Manny Albam was born on June 24, 1922 in Samana, Dominican Republic. Growing up in New York City he became interested in jazz after hearing Bix Beiderbecke and at sixteen dropped out of school to play for Dixieland trumpeter-leader Muggsy Spanier, but it was his membership in a group led by Georgie Auld that turned his career around.
While playing with Auld group, saxophonist Budd Johnson mentored Albam as an arranger. By 1950, Albam put down his baritone sax and began to concentrate strictly on arranging, writing, and leading. Within a few years, he became known for a bebop-oriented style that emphasised taut and witty writing with a flair for distinctive shadings. Flute-led reed sections became his trademark.
He became known for his work for bandleaders Charlie Barnet and Charlie Spivak, before moving forward to collaborate with Count Basie, Stan Getz, Bob Brookmeyer, Coleman Hawkins, Dizzy Gillespie, Freddie Hubbard, Hank Jones, Mel Lewis, Art Farmer, Urbie Green, and Milt Hinton, among others.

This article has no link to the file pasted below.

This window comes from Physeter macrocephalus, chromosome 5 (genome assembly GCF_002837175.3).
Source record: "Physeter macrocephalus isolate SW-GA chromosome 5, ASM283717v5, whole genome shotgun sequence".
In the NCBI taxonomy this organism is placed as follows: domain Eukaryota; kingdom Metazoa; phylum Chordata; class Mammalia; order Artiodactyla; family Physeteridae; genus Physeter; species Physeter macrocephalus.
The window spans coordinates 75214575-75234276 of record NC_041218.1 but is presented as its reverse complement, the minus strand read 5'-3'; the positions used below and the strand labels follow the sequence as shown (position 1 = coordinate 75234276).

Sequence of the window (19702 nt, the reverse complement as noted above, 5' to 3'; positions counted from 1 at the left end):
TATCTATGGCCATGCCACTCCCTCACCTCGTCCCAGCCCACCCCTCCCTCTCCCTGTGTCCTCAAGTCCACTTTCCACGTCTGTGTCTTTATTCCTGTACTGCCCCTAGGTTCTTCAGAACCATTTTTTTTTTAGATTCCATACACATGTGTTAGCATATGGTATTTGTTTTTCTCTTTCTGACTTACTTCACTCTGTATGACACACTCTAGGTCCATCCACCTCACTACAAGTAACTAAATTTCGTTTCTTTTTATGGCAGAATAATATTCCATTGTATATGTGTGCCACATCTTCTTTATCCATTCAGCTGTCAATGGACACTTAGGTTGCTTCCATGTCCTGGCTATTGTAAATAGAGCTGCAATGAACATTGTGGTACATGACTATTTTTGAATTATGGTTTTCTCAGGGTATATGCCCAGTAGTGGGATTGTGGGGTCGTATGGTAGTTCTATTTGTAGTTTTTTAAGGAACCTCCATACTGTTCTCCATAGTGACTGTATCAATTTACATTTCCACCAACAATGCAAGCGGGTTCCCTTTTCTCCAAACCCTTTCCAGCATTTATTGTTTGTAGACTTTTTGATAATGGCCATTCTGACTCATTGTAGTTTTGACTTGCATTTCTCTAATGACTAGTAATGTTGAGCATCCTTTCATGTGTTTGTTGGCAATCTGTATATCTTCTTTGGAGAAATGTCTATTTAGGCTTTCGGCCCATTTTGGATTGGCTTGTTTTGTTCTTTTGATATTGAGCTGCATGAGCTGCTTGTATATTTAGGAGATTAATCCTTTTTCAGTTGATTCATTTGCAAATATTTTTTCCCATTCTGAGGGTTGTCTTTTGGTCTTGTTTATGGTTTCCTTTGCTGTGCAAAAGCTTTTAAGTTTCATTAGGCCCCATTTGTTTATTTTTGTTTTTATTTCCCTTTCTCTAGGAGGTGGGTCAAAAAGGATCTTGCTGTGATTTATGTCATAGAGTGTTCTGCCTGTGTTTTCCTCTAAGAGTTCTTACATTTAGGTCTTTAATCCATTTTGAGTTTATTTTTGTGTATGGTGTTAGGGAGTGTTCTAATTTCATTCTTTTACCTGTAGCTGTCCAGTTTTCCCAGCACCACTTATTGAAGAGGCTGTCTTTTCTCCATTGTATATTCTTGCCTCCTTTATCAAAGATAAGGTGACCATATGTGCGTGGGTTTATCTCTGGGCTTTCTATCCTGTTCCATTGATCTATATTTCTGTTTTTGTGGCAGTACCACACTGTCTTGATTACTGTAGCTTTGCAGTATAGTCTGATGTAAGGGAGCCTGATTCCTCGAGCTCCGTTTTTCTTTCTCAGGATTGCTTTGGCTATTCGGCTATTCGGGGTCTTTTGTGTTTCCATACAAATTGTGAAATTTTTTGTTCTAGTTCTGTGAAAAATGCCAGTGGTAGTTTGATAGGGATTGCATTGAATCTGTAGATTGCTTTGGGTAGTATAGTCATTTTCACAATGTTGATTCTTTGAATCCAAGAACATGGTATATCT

Manny found an entree into the classical music world when he arranged Leonard Bernstein’s score for West Side Story in 1957. Bernstein was said to have been so impressed that he invited him to write for the New York Philharmonic, and, in due course, write such works as Concerto for Trombone and Strings, became musical director for United Artists-Solid State Records, composed the score for a few films and television programs, and recording the albums The Blues is Everybody’s Business, The Drum Suite, The Jazz Workshop, Jazz New York, Something New, Something Blue and his jazz suite The Soul of the City.